The Flash can indicate progress towards an activity goal which is specified as a number of points by the associated app. It isn't clear exactly what a point represents and I'd like to see the raw data more prominent. It makes no real attempt to show you your progress beyond your goal.

Progress and time display are triggered by pressing on the Flash. Indicating the start and end of an 'activity' uses a long press. Unfortunately you need quite a firm press and that highlights the major weakness of the Flash, which is the utterly rubbish 'sports band' it is supplied with. The Flash fits into the band from behind but is really only held in place by friction and you are relying on the band being tight enough on your arm to stop the Flash falling out. Unfortunately the band has quite large gaps between holes so mine either flops around or marks my wrist. When I first wrote this I hadn't had the band on my wrist for about four hours but I could still see the image of the holes on my wrist, and an extra mark where the metal fastener pokes through. Could they really not come up with something a little better? All they need is conventional spring bars so the strap can be replaced. The band isn't very big either. It could do with another inch or two to give it scope to be used on the upper arm or ankle.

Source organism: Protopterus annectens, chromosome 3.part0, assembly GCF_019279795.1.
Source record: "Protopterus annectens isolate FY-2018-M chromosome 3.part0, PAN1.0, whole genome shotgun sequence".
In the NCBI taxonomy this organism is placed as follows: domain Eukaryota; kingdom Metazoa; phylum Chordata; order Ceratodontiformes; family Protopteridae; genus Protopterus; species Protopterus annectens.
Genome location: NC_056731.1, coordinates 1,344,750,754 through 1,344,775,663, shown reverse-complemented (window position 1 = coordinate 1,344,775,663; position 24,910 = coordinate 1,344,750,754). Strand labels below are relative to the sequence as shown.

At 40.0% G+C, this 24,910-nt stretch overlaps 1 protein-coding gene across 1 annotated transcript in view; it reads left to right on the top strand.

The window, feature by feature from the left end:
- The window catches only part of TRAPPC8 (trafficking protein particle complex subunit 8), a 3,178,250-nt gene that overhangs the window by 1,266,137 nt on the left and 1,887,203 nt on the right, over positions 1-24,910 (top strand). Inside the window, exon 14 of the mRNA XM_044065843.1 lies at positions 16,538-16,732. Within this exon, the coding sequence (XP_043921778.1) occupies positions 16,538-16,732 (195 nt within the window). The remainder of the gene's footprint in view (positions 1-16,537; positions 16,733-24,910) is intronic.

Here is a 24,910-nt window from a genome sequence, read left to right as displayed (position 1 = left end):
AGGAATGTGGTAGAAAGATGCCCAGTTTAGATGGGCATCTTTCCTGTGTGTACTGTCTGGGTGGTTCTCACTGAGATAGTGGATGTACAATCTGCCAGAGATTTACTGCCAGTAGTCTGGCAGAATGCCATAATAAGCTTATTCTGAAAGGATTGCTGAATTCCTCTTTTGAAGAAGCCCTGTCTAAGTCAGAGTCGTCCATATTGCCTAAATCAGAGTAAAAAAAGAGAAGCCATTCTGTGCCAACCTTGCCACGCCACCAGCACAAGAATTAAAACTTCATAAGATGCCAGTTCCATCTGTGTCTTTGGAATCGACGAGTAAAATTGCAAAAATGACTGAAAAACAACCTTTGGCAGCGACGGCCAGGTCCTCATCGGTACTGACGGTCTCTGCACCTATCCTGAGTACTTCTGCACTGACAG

As an alternative to the watch style band there is a clip which seems a little more robust but again you are really relying on it being clipped firmly to something. It seems more effective at retaining the Flash than the band is, but the clip itself is easily brushed off. I use a wrist strap through the keyring hole to secure it to my clothing but what it could really do with is a hole on the other half of the clip so you could secure it through both and it couldn't fall off to start with.

The Android app isn't as good as it might be, though it does cream over the website which all style over substance. It doesn't seem to sync with the Flash unless you ask it manually. The app doesn't do a lot to start with, so knowingly doing it with old data seems a bit pointless. The activity tagging is rather limited with only a very small range of activities. Ideally it would allow you to define your own but you do get the sense that Misfit prioritise design over functionality and practicality and are more interested in having pretty icons. It would be useful if you could start and stop activities from the app as well as by the long press of the button.

As well as the Misfit app, there is a Misfit Link app that tries to get a bit more clever with the button on the Flash, using it for music remote control, a home automation trigger and so on. This app is a bit of a mess too, and the two apps and the Flash don't feel like they really form a coherent whole.

The biggest problem with the Link app is that is that you have to define a 'mode' for your Flash. So you define it as e.g. an 'Activity Tracker' or a 'Music Remote' and you get a limited range of functions you can assign to the button actions in each mode. This again seems to be design triumphing over function. If I want my Flash to act as an activity tracker, trigger photos and send texts why shouldn't I be able to? The functionality is all there, it is just being needlessly restricted for the sake of some pretty icons. [There is a Custom Button mode but it still lacks all the functionality.]